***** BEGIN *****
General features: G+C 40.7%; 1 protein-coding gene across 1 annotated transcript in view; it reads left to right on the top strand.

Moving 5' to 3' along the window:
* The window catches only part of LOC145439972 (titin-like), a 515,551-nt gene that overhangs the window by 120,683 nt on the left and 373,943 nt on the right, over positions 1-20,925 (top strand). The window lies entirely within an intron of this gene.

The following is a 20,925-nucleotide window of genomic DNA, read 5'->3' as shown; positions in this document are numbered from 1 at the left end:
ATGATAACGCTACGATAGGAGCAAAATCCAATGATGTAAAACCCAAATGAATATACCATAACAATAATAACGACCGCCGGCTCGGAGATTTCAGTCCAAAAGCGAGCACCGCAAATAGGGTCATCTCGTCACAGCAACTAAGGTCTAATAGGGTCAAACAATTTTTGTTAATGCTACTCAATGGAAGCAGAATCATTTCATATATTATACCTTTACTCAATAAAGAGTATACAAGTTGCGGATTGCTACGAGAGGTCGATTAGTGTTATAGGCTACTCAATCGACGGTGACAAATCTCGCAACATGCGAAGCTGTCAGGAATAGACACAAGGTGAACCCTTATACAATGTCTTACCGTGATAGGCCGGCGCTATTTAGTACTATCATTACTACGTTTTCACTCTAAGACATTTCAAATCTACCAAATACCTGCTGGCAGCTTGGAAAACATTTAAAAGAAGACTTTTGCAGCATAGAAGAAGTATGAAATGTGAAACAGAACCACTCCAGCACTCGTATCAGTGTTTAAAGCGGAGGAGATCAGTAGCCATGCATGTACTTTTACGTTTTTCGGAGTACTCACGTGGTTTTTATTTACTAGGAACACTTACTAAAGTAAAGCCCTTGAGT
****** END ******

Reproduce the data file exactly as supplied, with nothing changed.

General features: G+C 40.7%; 1 protein-coding gene across 1 annotated transcript in view; it reads left to right on the top strand.

Moving 5' to 3' along the window:
* The window catches only part of LOC145439972 (titin-like), a 515,551-nt gene that overhangs the window by 120,683 nt on the left and 373,943 nt on the right, over positions 1-20,925 (top strand). The window lies entirely within an intron of this gene.

The following is a 20,925-nucleotide window of genomic DNA, read 5'->3' as shown; positions in this document are numbered from 1 at the left end:
ATGATAACGCTACGATAGGAGCAAAATCCAATGATGTAAAACCCAAATGAATATACCATAACAATAATAACGACCGCCGGCTCGGAGATTTCAGTCCAAAAGCGAGCACCGCAAATAGGGTCATCTCGTCACAGCAACTAAGGTCTAATAGGGTCAAACAATTTTTGTTAATGCTACTCAATGGAAGCAGAATCATTTCATATATTATACCTTTACTCAATAAAGAGTATACAAGTTGCGGATTGCTACGAGAGGTCGATTAGTGTTATAGGCTACTCAATCGACGGTGACAAATCTCGCAACATGCGAAGCTGTCAGGAATAGACACAAGGTGAACCCTTATACAATGTCTTACCGTGATAGGCCGGCGCTATTTAGTACTATCATTACTACGTTTTCACTCTAAGACATTTCAAATCTACCAAATACCTGCTGGCAGCTTGGAAAACATTTAAAAGAAGACTTTTGCAGCATAGAAGAAGTATGAAATGTGAAACAGAACCACTCCAGCACTCGTATCAGTGTTTAAAGCGGAGGAGATCAGTAGCCATGCATGTACTTTTACGTTTTTCGGAGTACTCACGTGGTTTTTATTTACTAGGAACACTTACTAAAGTAAAGCCCTTGAGT